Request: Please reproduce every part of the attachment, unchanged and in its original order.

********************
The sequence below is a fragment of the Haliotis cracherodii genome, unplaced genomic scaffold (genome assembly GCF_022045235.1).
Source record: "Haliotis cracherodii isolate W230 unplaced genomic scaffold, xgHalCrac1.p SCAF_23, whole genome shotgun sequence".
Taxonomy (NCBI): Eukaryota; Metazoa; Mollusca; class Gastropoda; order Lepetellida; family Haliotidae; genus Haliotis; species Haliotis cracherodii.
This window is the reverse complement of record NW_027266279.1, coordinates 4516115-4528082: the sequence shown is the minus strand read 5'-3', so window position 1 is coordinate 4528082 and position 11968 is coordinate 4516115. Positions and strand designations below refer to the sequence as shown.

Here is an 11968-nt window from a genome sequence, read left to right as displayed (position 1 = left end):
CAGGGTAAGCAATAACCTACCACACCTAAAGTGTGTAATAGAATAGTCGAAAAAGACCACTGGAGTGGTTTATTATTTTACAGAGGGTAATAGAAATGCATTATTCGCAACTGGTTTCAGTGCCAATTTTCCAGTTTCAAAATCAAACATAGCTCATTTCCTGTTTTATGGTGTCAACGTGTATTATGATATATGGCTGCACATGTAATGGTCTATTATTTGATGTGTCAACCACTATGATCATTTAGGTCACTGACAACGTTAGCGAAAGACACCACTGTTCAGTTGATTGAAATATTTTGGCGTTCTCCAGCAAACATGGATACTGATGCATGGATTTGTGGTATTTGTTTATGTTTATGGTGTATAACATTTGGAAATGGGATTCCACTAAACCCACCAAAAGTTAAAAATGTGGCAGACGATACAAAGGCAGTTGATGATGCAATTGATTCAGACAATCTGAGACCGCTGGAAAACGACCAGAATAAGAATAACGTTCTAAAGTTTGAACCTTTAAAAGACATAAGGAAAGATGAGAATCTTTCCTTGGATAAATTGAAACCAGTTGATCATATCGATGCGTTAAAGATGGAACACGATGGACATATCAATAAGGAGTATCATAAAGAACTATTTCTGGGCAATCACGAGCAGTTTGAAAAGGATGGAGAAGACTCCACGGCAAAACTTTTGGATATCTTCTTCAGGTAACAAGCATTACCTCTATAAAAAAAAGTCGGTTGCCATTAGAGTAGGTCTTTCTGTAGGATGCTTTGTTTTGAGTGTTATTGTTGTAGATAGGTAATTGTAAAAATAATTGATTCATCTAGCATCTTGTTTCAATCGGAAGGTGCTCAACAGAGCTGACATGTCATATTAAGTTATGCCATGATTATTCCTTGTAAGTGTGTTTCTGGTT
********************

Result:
The sequence below is a fragment of the Haliotis cracherodii genome, unplaced genomic scaffold (genome assembly GCF_022045235.1).
Source record: "Haliotis cracherodii isolate W230 unplaced genomic scaffold, xgHalCrac1.p SCAF_23, whole genome shotgun sequence".
Taxonomy (NCBI): Eukaryota; Metazoa; Mollusca; class Gastropoda; order Lepetellida; family Haliotidae; genus Haliotis; species Haliotis cracherodii.
This window is the reverse complement of record NW_027266279.1, coordinates 4516115-4528082: the sequence shown is the minus strand read 5'-3', so window position 1 is coordinate 4528082 and position 11968 is coordinate 4516115. Positions and strand designations below refer to the sequence as shown.

Here is an 11968-nt window from a genome sequence, read left to right as displayed (position 1 = left end):
CAGGGTAAGCAATAACCTACCACACCTAAAGTGTGTAATAGAATAGTCGAAAAAGACCACTGGAGTGGTTTATTATTTTACAGAGGGTAATAGAAATGCATTATTCGCAACTGGTTTCAGTGCCAATTTTCCAGTTTCAAAATCAAACATAGCTCATTTCCTGTTTTATGGTGTCAACGTGTATTATGATATATGGCTGCACATGTAATGGTCTATTATTTGATGTGTCAACCACTATGATCATTTAGGTCACTGACAACGTTAGCGAAAGACACCACTGTTCAGTTGATTGAAATATTTTGGCGTTCTCCAGCAAACATGGATACTGATGCATGGATTTGTGGTATTTGTTTATGTTTATGGTGTATAACATTTGGAAATGGGATTCCACTAAACCCACCAAAAGTTAAAAATGTGGCAGACGATACAAAGGCAGTTGATGATGCAATTGATTCAGACAATCTGAGACCGCTGGAAAACGACCAGAATAAGAATAACGTTCTAAAGTTTGAACCTTTAAAAGACATAAGGAAAGATGAGAATCTTTCCTTGGATAAATTGAAACCAGTTGATCATATCGATGCGTTAAAGATGGAACACGATGGACATATCAATAAGGAGTATCATAAAGAACTATTTCTGGGCAATCACGAGCAGTTTGAAAAGGATGGAGAAGACTCCACGGCAAAACTTTTGGATATCTTCTTCAGGTAACAAGCATTACCTCTATAAAAAAAAGTCGGTTGCCATTAGAGTAGGTCTTTCTGTAGGATGCTTTGTTTTGAGTGTTATTGTTGTAGATAGGTAATTGTAAAAATAATTGATTCATCTAGCATCTTGTTTCAATCGGAAGGTGCTCAACAGAGCTGACATGTCATATTAAGTTATGCCATGATTATTCCTTGTAAGTGTGTTTCTGGTT